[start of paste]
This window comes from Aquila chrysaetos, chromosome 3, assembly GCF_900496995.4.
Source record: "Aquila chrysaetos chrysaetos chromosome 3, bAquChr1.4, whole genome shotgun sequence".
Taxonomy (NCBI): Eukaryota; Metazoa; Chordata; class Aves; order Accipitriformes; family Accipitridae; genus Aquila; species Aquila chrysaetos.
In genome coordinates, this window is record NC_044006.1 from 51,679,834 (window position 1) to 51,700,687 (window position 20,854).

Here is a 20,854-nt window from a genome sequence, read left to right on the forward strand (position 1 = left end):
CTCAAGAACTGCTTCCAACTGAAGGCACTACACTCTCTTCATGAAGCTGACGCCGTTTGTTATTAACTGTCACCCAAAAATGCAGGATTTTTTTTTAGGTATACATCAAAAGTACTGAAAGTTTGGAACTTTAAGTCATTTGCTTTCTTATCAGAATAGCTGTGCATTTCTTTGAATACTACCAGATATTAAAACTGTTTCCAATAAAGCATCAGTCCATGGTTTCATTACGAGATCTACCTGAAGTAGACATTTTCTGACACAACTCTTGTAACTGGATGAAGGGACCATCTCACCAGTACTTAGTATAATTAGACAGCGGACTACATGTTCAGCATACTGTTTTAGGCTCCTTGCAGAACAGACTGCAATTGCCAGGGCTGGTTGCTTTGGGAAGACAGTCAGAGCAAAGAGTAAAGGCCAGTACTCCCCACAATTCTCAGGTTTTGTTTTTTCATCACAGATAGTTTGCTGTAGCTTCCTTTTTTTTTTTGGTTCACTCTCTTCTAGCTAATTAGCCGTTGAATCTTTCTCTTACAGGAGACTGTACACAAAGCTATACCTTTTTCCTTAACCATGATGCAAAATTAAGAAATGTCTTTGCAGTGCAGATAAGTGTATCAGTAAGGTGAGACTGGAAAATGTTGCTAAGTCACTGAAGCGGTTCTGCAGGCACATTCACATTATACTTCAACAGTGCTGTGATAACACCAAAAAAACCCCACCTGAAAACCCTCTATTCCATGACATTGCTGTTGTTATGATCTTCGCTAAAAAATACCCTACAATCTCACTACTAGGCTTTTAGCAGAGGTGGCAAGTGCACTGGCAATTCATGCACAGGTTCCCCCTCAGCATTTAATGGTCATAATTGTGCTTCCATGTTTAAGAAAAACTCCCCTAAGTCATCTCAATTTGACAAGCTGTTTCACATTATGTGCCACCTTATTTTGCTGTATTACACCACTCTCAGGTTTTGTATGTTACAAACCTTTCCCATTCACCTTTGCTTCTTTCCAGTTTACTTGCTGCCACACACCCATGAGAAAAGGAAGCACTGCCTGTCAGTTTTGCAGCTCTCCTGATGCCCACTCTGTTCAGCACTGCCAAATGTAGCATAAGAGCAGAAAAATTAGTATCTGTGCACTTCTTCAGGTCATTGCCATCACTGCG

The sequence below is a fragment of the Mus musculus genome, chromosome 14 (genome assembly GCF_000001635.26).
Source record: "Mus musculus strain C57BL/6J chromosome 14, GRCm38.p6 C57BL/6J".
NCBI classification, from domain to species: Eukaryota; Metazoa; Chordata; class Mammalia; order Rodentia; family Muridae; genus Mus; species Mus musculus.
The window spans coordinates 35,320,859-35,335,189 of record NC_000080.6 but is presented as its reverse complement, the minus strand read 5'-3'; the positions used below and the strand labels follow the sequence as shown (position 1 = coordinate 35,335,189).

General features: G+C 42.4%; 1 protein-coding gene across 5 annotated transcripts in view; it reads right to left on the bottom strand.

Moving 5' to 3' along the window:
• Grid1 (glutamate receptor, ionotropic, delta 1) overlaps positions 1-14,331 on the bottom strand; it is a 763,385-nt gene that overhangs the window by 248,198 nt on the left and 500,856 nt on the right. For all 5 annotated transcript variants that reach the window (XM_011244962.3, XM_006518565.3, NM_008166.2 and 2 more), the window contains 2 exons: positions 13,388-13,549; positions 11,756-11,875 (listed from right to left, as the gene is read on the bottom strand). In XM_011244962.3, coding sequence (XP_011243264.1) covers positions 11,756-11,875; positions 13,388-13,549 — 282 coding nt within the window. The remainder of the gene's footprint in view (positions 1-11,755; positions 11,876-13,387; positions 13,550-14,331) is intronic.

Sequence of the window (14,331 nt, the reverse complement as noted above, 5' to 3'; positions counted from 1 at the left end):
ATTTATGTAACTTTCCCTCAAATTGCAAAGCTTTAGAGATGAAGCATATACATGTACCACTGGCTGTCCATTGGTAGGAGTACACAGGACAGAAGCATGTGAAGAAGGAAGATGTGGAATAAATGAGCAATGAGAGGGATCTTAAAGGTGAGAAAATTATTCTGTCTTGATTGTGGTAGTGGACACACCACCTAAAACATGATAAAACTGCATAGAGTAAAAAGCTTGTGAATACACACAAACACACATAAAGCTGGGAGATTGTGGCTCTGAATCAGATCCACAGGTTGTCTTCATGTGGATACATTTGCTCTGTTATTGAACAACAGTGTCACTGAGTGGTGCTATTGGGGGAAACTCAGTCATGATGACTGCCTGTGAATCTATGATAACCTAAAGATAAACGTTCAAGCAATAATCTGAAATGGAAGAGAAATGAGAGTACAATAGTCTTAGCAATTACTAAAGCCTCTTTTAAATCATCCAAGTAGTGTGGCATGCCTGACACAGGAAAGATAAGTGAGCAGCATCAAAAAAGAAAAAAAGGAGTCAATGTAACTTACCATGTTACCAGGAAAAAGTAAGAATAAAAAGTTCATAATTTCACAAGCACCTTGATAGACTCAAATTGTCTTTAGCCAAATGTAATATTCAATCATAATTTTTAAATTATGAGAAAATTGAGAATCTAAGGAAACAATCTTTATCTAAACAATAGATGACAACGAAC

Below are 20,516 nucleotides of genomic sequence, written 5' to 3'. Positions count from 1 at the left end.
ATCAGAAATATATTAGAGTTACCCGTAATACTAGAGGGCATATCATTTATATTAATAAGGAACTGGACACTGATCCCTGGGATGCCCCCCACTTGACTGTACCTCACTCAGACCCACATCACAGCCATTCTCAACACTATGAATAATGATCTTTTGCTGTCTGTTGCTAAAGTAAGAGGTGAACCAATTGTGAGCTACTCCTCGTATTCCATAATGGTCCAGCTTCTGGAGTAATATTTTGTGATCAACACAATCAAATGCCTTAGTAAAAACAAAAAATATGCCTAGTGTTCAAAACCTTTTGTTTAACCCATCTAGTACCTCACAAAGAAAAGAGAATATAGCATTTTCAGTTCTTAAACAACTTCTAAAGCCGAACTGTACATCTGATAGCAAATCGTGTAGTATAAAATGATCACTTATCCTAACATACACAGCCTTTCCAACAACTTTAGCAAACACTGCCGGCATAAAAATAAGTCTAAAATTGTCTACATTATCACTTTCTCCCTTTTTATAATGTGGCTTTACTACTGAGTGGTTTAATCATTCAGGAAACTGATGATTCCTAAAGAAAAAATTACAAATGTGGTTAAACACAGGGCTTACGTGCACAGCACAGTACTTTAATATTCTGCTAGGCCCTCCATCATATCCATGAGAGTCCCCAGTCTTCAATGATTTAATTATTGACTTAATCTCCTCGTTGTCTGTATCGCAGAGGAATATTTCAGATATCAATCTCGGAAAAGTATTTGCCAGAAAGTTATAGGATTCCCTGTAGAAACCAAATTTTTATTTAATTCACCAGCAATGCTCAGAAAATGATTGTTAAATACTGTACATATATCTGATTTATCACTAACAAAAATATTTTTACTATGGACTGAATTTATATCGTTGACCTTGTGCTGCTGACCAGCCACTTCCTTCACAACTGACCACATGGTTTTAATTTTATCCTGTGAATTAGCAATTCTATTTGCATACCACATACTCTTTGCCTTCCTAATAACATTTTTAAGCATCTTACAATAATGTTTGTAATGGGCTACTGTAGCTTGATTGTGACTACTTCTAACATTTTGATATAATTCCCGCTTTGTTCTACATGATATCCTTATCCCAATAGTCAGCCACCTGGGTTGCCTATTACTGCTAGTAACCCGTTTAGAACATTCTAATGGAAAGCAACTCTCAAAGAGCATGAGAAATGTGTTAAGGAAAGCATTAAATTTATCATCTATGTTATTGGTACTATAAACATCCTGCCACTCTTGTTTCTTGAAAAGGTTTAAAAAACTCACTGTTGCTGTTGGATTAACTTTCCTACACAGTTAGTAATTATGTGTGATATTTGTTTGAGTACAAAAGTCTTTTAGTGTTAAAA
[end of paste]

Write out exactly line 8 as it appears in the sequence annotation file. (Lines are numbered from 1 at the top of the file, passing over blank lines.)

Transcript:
Source record: "Mus musculus strain C57BL/6J chromosome 14, GRCm38.p6 C57BL/6J".